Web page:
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Can somebody refer me reference book for in depth understanding of C and C++ exception handling mechanisms.

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C has no native exception handling so that book would be pretty short. For C++ you might want to look in the C++-FAQ chapter 17 for starters (parashift.com/c++-faq-lite/exceptions.html). I tried googling a bit but couldn't find any books which cover only exception handling. –  manneorama Nov 10 '10 at 12:00

3 Answers 3

up vote 2 down vote accepted


From Herb Sutter's Guru of the Week

And the usual culprits More Effective C++ by Scott Myers

C++ Coding Standards: 101 Rules, Guidelines, and Best Practices By Herb Sutter, Andrei Alexandrescu

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The obvious pair of books would be [More] Exceptional C++ by Herb Sutter.

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There aren't any books about this subject as potentially 99% of C++ engineers are still confused about this subject -- and this after nearly 20 years of availability C++ Exception Handling.

Most books get the application area of C++ Exception Handling wrong. Some book claimed that it is a good method to catch array-out-of-bounds errors -- something for which I never abandoned using assert.

Even Scott Meyers book, into which I looked some years ago, confused me about the way it explained order of construction and destruction (in the presence of exceptions) -- something which is basic to using exceptions.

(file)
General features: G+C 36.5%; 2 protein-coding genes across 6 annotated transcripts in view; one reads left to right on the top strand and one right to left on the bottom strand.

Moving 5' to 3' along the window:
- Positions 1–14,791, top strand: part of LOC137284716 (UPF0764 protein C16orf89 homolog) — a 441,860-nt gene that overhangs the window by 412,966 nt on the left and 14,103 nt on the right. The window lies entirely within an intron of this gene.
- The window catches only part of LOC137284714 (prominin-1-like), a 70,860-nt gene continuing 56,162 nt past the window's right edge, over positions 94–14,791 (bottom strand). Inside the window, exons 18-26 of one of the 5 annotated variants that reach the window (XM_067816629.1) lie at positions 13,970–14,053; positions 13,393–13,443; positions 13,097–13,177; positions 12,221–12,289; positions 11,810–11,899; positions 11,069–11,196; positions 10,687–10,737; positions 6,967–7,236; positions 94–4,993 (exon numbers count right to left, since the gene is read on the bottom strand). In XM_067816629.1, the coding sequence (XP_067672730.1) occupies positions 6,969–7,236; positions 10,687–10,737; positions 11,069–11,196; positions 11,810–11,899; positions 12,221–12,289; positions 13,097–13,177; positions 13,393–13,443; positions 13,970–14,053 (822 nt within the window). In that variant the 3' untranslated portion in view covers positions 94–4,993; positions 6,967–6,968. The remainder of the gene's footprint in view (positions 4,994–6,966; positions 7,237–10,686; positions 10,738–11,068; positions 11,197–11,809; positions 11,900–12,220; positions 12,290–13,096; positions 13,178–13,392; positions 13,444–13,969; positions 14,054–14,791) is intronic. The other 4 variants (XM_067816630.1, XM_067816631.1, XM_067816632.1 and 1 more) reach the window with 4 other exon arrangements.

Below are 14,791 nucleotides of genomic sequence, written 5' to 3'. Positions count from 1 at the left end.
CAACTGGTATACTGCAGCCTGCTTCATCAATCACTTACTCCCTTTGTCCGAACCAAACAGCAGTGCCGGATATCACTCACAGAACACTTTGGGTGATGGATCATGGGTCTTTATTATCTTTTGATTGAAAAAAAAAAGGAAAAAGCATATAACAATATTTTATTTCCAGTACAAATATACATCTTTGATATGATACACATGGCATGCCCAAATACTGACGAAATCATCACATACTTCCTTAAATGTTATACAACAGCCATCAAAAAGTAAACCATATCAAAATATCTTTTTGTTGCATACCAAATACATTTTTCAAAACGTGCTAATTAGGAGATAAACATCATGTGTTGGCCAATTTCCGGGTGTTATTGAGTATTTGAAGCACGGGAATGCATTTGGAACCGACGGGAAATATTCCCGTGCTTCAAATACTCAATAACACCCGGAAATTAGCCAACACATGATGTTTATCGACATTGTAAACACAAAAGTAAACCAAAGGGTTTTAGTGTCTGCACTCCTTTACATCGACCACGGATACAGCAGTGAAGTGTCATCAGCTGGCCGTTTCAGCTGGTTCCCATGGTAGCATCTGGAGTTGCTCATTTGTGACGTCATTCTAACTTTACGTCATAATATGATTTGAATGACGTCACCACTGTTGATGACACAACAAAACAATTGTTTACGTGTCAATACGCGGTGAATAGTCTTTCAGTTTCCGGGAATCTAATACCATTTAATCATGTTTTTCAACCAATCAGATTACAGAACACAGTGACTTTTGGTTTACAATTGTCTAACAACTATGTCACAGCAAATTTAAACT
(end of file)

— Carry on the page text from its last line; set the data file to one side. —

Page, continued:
• the main application area of C++ Exceptions is to abort the construction of an object
  • with C++EH one can put a fallible resource allocation into a constructor and the deallocation into the destructor. resource is not only memory but everything which can be described as having a do- and an undo- action.
  • especially in a GUI environment there are plenty of such pairs of system calls:
    • create/close a window
    • create/destroy a bitmap handle
    • show/hide a window
    • register/unregister a callback
    • create/destroy a handle to draw into the window
  • one can chain such objects into base-/member-class relationships. If one constructor fails, the following constructors will not be executed. Imagine a long list of such do-undo actions and imagine reporting every potential error to the caller of the code.
  • one can use resources bound to the stack and the following code will only be executed if and only if the object on the stack was allocated successfully
  • passing complex information about some error to the caller without having to write any code for this passing over multiple levels of call stack
  • catching/rethrowing exceptions in order to append more information about the location of the error. Imagine a system giving you a stack of error messages:
    • cannot compile tmp.c because of
    • cannot preprocess tmp.c because of
    • cannot write to /tmp/tmp.i because of
    • disk is full

I created the notion of

  • resource wrapper (wrapping a do/undo action into a class, throwing an exception if the do action fails)
  • functional wrapper (wrapping a system call, which does not fall into the former class into C++, in order that the user of this code does not need to test for success anymore (if-less-programming).

Ever seen a call to *printf() being checked for success? Ever had the experience that suddenly some complex piece of code (using child processes and customer provided loadable DLLs/shared libraries) is failing without giving any hint about why? And you need a debugger to find out, why it is suddenly failing?

Usually this points to a software engineer, who still does not understand C++ EH.

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